Her tetragram tells of a son, following the mother, supported by the feminine and benefitting from her influence, in Earth in the Above and Air in the below. There will be oppression and control of the low, small minded people. Her geomantic character resembles a chalice, with a wide base, like the Queen of Staves’ thinner, stemmed grail.
     Her power is one of surprise, and control of time itself. This is the meaning of the wheel of the Twin Serpents, below her leap of misdirection and diversion. The hexagrams follow a stringent light-dark cycle on the Twin Serpents, and they can be used to calculate astrological signs in other solar systems, even ones with twin stars.

The Scene: Water of Air, mistress of weather, The Irish Morrigan, like Venus, rules Victory in War. It would be appropriate to call her the King Maker and the King Slayer. She wields tremendous authority over the fates of battles, and like the Dakinis of Asia, appears as a carrion bird. The root of her name essentially means “The Terror Queen,” “The Phantom Queen,” or “The Nightmare Queen.” She is a triune goddess, represented by three parts, Badb, the War Crow, Macha, the Queen of Horses and Plains, and Anand, or Nemain, Vengeance.  
    The raven-headed hippogryph in the background, symbolizes this trio, while she herself is shown descending swiftly to deliver death from above, an homage to her path from Binah, to Malkuth. The position on the Hidden Diamond paths is important, as she never descends into Yesod, Foundation, nor Malkuth, as with the other queens. Her power lies in the machinations of men, intellect, cunning, inspiration and military strategy. They are her special abilities that give her the power to fortify or overthrow dynasties. The powers of terror and confusion, are ones which she wields with a master’s touch. Having her on your side, ensures victory, against the unworthy.
     In the mythology, she would hover over the battlefield, deciding who the Victor would be. She could summon the dead back to life and was granted the honor after the battle, of gathering the heads of the fallen as her “acorn crop.” In the form of a washer woman, she would appear at a river, ominously washing clothes of the soldiers who were about to go to battle and die, thus, predicting, or deciding their fate. Morrigan offers one god, Cuchulainn, her love, and he refuses, ignorant that she is in fact offering him what he wants. She becomes his doom, in his effort to secure victory. The moral of this tale is that the King and the Land are one, and the Morrigan represents the land itself. In refusing her, he was refusing to be King. She is closely tied to rivers, like the washerwomen who she disguises herself as. The Airy Water, of the Queen of Blades is best represented by river rapids, which can be treacherous and deceptive, just like the Morrigan.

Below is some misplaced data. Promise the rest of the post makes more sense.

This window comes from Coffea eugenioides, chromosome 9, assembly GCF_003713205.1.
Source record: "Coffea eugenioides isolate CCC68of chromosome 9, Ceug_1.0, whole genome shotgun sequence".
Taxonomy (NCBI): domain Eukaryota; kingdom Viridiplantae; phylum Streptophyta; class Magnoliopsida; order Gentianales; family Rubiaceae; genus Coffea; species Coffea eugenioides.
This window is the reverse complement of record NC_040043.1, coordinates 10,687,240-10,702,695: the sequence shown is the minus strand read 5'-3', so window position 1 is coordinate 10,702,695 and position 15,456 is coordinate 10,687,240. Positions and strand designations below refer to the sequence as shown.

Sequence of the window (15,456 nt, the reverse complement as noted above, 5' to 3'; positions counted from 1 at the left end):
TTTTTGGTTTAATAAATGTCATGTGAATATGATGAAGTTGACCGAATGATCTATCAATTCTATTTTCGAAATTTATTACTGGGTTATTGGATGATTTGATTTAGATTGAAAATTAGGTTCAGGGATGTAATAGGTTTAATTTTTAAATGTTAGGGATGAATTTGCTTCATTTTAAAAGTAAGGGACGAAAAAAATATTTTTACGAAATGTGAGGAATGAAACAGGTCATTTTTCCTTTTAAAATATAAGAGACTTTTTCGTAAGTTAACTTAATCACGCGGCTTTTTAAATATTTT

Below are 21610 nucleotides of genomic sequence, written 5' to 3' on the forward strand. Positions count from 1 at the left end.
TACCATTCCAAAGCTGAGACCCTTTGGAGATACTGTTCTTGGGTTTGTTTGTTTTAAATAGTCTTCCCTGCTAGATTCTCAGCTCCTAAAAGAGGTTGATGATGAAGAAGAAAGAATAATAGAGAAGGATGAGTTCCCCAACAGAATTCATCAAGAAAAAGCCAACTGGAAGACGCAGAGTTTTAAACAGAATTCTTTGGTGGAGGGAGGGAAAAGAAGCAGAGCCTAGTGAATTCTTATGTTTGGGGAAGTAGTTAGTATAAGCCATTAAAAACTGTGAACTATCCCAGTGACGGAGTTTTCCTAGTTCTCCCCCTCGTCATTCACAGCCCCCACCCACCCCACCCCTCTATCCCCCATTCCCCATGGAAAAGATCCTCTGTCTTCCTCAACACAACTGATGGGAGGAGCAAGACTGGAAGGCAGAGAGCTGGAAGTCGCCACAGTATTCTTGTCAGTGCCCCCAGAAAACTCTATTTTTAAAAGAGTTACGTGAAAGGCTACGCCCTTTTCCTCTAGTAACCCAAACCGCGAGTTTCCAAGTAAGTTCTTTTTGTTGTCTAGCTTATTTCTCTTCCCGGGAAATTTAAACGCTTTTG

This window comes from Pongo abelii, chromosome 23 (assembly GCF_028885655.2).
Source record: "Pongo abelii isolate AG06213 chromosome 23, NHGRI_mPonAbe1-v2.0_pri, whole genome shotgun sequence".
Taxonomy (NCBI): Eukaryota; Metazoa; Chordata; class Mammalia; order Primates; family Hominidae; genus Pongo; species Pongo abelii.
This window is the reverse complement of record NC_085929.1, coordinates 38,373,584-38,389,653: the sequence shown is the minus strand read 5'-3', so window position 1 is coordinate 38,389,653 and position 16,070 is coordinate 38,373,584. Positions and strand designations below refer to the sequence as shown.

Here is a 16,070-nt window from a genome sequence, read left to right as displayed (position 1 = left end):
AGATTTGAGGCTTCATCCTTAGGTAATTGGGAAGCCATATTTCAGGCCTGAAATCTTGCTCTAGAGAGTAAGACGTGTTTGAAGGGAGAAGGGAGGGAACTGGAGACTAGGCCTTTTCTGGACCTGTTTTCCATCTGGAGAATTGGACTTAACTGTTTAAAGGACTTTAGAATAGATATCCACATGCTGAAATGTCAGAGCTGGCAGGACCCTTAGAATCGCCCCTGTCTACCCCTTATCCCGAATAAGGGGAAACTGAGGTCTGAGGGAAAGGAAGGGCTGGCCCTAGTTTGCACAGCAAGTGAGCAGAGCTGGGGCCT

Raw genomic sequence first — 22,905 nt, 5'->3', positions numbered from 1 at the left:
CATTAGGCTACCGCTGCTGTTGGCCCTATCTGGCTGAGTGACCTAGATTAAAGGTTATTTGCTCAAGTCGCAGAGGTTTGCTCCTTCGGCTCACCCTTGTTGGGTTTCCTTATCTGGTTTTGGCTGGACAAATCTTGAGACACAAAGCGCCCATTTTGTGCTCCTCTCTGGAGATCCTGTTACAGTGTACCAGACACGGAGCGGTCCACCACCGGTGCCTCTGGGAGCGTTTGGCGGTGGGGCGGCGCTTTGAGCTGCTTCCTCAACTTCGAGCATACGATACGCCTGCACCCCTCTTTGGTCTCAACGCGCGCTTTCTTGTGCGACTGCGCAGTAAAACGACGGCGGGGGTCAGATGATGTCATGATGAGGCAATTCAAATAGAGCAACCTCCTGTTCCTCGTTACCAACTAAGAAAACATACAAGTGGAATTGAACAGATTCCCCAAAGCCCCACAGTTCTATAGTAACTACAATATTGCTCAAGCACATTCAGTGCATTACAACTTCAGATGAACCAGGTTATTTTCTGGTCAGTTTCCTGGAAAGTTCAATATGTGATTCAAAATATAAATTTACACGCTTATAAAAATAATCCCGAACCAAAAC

Significant Revisions/Additions:

Geomantic: Called Albus (Latin, for *White*,) in its medieval interpretation, the correct Elemental association should define it as a (Mature) Feminine/Analytical character, corresponding to the qabbalistic Yetzirah (Formation,) in the Four Celestial (or Elemental,) Worlds.

Jungian Type:  Rationals Class / INTP (Architect) Type

Freedom to pursue knowledge is of great importance to the INTP, and they do not place limitations on themselves. They are loners by nature, frowning upon social hierarchy and they do not like to be lead, or ordered around. They dislike those who hold strictly to traditions, for the sake of social norms. Masters of theory and systems analysis, they refrain from letting emotion interfere with their theories. Even though this makes them seem reserved, they are quite capable of wit and humor, given that their analytical minds have a firm grasp of knowledge.